A: Michael Roppo, director of Fixed Operations Consulting, Training QPS at WithumSmith+Brown PC and Automotive Domain Results

 There are many questions you must ask yourself before buying a dealership! Keeping in mind that the selling dealer’s primary motivation is to obtain as much money for the dealership as possible and knowing that the dealership will be presented in a way to make it as appealing as possible to a buyer.

This is why it is of utmost importance to: Get a Due Diligence Performed: If you are planning on purchasing a dealership, it is vitally important to perform due diligence ( Get It Done Professionally)! Make sure you are working with an experienced accountant and legal professional that knows the business! Keep them attached to the hip! This is a must do! They will carefully ask about and scrutinize items such as the following:

·       Current and past financials statements and performance records go back at least five years!

Assess the target’s earnings and cash-flow quality

• Analyze the quality of assets and liabilities being acquired or assumed

• Evaluate the quality of working capital and recent trends

• Identify past and current internal control weaknesses of systems and personnel

• Ask them about providing you with additional insights on the target’s financial projection analyses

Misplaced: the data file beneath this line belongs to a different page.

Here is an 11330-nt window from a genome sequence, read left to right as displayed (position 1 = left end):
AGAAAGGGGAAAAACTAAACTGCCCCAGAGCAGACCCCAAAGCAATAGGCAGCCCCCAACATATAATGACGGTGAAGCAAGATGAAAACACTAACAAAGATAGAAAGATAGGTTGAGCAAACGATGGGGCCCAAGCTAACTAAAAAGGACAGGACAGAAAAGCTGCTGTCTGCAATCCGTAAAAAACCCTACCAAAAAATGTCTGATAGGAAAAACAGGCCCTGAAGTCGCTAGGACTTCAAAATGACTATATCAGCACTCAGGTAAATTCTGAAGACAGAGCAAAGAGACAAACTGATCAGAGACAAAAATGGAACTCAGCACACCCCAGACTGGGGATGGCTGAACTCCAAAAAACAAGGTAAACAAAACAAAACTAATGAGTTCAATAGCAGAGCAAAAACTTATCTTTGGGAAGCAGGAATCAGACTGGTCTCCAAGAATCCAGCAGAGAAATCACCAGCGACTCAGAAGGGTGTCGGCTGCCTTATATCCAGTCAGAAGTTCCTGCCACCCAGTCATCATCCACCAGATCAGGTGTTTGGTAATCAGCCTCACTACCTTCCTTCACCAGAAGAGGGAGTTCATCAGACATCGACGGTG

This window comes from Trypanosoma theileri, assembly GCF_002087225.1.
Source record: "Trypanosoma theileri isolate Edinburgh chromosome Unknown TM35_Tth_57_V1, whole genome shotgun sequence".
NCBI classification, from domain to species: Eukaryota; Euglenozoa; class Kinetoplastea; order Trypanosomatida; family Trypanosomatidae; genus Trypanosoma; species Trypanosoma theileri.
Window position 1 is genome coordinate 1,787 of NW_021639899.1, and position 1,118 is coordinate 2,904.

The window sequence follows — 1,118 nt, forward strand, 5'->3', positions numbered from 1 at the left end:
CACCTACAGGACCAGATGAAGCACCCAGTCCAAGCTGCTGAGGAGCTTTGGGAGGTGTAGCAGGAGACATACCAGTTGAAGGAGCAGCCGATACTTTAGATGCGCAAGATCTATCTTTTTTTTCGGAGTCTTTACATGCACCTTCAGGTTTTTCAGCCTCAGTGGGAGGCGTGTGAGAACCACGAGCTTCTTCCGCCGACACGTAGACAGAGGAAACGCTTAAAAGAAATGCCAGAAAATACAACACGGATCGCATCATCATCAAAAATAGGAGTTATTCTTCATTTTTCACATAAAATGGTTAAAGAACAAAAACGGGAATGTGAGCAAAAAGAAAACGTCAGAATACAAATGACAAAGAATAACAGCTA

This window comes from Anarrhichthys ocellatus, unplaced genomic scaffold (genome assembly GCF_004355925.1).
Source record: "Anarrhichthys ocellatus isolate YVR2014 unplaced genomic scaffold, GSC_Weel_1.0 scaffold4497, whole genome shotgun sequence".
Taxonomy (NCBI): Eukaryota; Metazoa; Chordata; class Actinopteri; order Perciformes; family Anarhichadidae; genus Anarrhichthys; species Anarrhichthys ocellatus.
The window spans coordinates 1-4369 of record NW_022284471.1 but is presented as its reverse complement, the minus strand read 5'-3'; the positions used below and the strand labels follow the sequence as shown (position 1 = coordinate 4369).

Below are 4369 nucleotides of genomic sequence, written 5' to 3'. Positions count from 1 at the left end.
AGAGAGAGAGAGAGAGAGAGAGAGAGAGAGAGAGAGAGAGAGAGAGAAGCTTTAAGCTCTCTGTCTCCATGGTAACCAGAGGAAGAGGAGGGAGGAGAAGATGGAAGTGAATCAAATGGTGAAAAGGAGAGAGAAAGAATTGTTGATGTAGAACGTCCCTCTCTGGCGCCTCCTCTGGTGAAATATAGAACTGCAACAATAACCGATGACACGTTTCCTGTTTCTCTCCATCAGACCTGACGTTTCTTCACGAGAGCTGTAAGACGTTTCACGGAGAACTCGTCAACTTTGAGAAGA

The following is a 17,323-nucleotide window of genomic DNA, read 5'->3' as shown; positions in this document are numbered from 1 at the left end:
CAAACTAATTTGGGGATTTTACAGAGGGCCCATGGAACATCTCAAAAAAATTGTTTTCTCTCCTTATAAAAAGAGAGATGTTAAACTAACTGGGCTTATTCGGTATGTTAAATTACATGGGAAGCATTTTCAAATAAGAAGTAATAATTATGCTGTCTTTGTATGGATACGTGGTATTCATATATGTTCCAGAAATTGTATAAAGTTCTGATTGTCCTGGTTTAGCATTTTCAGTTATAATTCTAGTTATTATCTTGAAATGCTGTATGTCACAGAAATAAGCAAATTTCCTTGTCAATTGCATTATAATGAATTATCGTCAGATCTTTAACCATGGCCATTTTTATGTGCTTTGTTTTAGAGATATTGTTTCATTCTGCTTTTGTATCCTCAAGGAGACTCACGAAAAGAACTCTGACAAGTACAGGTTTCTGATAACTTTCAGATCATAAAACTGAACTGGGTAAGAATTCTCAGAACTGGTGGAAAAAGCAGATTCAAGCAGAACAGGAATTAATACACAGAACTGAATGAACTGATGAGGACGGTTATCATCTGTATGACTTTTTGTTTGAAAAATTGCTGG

• Ask for any Corporate formation and organization documents

• As about any Contracts with employees

• Ask about Share-holders or vendors (Speak To Them)

·       Ask about any insurance policies and the history of any past litigation or legal claims against the business

·       Ask about the inventory values ledgers and actual stock?

·       Ask about any Special Tool Requirements and its inventory value?

Know The Location: As with any business, your location can mean the difference between success and failure. Make sure you ask valuable questions like the following:

·       Is the property sufficient for the inventory you will be carrying?

·       Do the zoning and land use regulations for your chosen location allow for a dealership?

·       Are there property soil issues?

·       Will the property pass an EPA inspection?

Consult an Attorney:

The areas listed above are only a small example of a many areas, issues and questions that one must consider when purchasing a car dealership. Before you start, or if questions arise during a transaction and they should, make sure you consult an experienced industry specific Accountant, Business Valuations Expert and Business Attorney. They can limit the many unwanted surprises that can arise in the transaction. If you need more help please feel free to contact me at any time.


CBT News
CBT News
For over 10 years, CBT News has been informing and helping automotive retail professionals grow their businesses and thrive in their careers through an awarding-winning, on-demand streaming platform. With exclusive interviews featuring the biggest names in the industry, daily newscasts, up-to-date market data, and exclusive articles covering the latest trends, CBT News is your #1 source for auto industry news and content.